7 Principles for Redesigning Your Website (Without Hurting Your SEO)
It is easy for any website to become unwieldy and difficult to manage, both for the webmaster and the visitor. As your business grows and evolves, your site must adapt, but with everything else going on your company, you might simply add new pages in a fairly haphazard manner. Over time, your site can become clunky and dated. While some websites can simply be tweaked, many times a complete redesign is the better option.
Before you start building your new site, however, it is important to sit down and consider how the redesign will impact your SEO. Anticipating issues and designing solutions is always better than trying to fix problems after they occur. Here are seven principles to keep in mind throughout the redesign process.
1. Site Structure
Your site’s structure, or the way it is laid out, is a very important part of SEO. One of the biggest mistakes people make during a redesign is to reduce the number of pages. By all means, get rid of pages that have thin content or unfixable structural issues, as well as those that duplicate better, higher-quality content. For the most part, though, it is better to keep those pages and set up 301 redirects to the new and improved pages.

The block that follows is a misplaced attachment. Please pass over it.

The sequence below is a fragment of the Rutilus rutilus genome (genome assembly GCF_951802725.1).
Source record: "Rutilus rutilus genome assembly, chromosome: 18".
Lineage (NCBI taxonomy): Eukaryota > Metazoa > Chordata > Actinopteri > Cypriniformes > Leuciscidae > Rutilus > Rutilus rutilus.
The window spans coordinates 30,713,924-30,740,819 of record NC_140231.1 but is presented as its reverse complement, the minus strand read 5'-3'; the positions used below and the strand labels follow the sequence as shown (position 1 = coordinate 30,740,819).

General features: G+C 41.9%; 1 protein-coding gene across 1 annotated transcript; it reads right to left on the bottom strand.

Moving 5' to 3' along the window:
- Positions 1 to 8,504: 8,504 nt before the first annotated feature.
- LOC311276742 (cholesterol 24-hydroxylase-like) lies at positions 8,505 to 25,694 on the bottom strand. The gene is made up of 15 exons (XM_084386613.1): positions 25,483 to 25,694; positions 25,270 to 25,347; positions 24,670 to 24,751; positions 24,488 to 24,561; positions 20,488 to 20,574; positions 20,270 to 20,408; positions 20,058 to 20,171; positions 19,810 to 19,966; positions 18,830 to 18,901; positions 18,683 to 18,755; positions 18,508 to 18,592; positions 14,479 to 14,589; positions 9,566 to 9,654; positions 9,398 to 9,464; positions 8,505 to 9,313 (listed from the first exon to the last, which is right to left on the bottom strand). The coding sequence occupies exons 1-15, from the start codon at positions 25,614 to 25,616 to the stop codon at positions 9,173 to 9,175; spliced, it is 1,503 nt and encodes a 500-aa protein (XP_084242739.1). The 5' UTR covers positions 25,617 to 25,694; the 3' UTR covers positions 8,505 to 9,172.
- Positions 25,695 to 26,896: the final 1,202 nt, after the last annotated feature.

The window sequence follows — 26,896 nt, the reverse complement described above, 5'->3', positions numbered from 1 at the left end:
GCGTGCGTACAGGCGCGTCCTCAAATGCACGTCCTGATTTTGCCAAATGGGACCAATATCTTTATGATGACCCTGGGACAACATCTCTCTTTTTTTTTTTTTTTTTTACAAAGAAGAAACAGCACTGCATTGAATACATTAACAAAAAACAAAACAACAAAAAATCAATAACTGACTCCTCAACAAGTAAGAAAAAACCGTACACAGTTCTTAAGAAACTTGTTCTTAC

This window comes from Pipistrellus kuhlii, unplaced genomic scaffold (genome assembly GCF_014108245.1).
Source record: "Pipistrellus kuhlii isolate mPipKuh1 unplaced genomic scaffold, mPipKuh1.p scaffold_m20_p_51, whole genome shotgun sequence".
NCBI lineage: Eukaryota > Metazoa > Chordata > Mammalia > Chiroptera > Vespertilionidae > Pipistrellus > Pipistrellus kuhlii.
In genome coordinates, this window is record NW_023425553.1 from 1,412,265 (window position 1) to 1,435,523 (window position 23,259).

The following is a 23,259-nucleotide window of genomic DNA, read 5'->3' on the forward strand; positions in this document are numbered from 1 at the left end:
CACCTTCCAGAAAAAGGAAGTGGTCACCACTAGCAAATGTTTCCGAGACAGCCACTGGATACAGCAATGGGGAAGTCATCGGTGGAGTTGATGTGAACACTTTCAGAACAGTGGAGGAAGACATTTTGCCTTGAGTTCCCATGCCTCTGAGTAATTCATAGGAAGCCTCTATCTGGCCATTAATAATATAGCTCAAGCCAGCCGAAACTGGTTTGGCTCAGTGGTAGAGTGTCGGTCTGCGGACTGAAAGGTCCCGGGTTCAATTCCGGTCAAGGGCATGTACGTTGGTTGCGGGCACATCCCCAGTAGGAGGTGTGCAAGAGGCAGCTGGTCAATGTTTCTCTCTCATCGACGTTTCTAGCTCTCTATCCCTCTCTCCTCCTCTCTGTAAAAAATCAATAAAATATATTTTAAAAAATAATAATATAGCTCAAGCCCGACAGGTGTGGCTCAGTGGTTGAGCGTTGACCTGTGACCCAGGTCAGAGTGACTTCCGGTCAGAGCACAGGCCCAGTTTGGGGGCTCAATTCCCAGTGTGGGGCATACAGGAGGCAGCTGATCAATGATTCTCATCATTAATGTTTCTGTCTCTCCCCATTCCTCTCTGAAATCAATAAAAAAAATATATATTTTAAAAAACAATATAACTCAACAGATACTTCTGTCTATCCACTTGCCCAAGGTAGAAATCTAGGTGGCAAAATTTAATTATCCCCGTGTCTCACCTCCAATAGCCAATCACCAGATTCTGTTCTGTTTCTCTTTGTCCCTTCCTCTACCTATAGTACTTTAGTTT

Changing your website domain can hurt your website’s search engine rankings unless you plan a strategy in advance. If you don’t migrate your old website to the new one all at once, then you’ll have similar or identical content in two places so search engines will likely ignore the new duplicated webpages. The best approach is to hide the new website using the “noindex” meta tag until you’re ready to flip the switch. Then make sure to 301 redirect all of the old webpages to the new webpages on the new domain. This will ensure you don’t lose your webpage rankings during the migration.
Phil is Founder and COO of Main Street ROI. Phil leads the company’s operations and is primary creator of Main Street ROI’s marketing training programs. He is an expert in search engine marketing, website analytics, and sales funnel optimization. Phil’s marketing thought leadership has been published on Forbes.com, Inc.com, MSN.com, and many other major business media outlets.
Phil earned his Master of Engineering Management degree from Thayer School of Engineering and Tuck School of Business and his Bachelor of Arts and Bachelor of Engineering degrees from Dartmouth College. While attending Dartmouth, Phil started every game on the varsity football team as the defensive safety.